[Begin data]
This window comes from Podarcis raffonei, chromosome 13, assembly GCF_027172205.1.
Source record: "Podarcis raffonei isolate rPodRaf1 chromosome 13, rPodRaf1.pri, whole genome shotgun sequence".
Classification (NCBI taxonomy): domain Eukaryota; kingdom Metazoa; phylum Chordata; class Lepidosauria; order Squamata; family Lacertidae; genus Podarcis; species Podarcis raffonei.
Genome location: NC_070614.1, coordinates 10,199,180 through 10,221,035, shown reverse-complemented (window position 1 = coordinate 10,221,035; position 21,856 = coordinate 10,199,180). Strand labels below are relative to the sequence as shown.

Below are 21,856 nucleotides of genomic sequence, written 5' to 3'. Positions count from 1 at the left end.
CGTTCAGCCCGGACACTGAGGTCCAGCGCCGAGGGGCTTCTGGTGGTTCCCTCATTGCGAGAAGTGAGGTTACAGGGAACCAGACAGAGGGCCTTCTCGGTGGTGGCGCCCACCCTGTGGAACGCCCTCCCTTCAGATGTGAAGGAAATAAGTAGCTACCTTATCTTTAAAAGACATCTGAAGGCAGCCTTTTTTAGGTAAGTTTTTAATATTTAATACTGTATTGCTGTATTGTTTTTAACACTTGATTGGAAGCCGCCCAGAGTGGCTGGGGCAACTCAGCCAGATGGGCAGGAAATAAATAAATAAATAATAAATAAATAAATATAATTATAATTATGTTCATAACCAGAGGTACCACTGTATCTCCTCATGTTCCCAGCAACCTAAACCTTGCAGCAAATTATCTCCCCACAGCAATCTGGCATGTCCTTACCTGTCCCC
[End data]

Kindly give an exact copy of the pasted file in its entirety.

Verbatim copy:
This window comes from Podarcis raffonei, chromosome 13, assembly GCF_027172205.1.
Source record: "Podarcis raffonei isolate rPodRaf1 chromosome 13, rPodRaf1.pri, whole genome shotgun sequence".
Classification (NCBI taxonomy): domain Eukaryota; kingdom Metazoa; phylum Chordata; class Lepidosauria; order Squamata; family Lacertidae; genus Podarcis; species Podarcis raffonei.
Genome location: NC_070614.1, coordinates 10,199,180 through 10,221,035, shown reverse-complemented (window position 1 = coordinate 10,221,035; position 21,856 = coordinate 10,199,180). Strand labels below are relative to the sequence as shown.

Below are 21,856 nucleotides of genomic sequence, written 5' to 3'. Positions count from 1 at the left end.
CGTTCAGCCCGGACACTGAGGTCCAGCGCCGAGGGGCTTCTGGTGGTTCCCTCATTGCGAGAAGTGAGGTTACAGGGAACCAGACAGAGGGCCTTCTCGGTGGTGGCGCCCACCCTGTGGAACGCCCTCCCTTCAGATGTGAAGGAAATAAGTAGCTACCTTATCTTTAAAAGACATCTGAAGGCAGCCTTTTTTAGGTAAGTTTTTAATATTTAATACTGTATTGCTGTATTGTTTTTAACACTTGATTGGAAGCCGCCCAGAGTGGCTGGGGCAACTCAGCCAGATGGGCAGGAAATAAATAAATAAATAATAAATAAATAAATATAATTATAATTATGTTCATAACCAGAGGTACCACTGTATCTCCTCATGTTCCCAGCAACCTAAACCTTGCAGCAAATTATCTCCCCACAGCAATCTGGCATGTCCTTACCTGTCCCC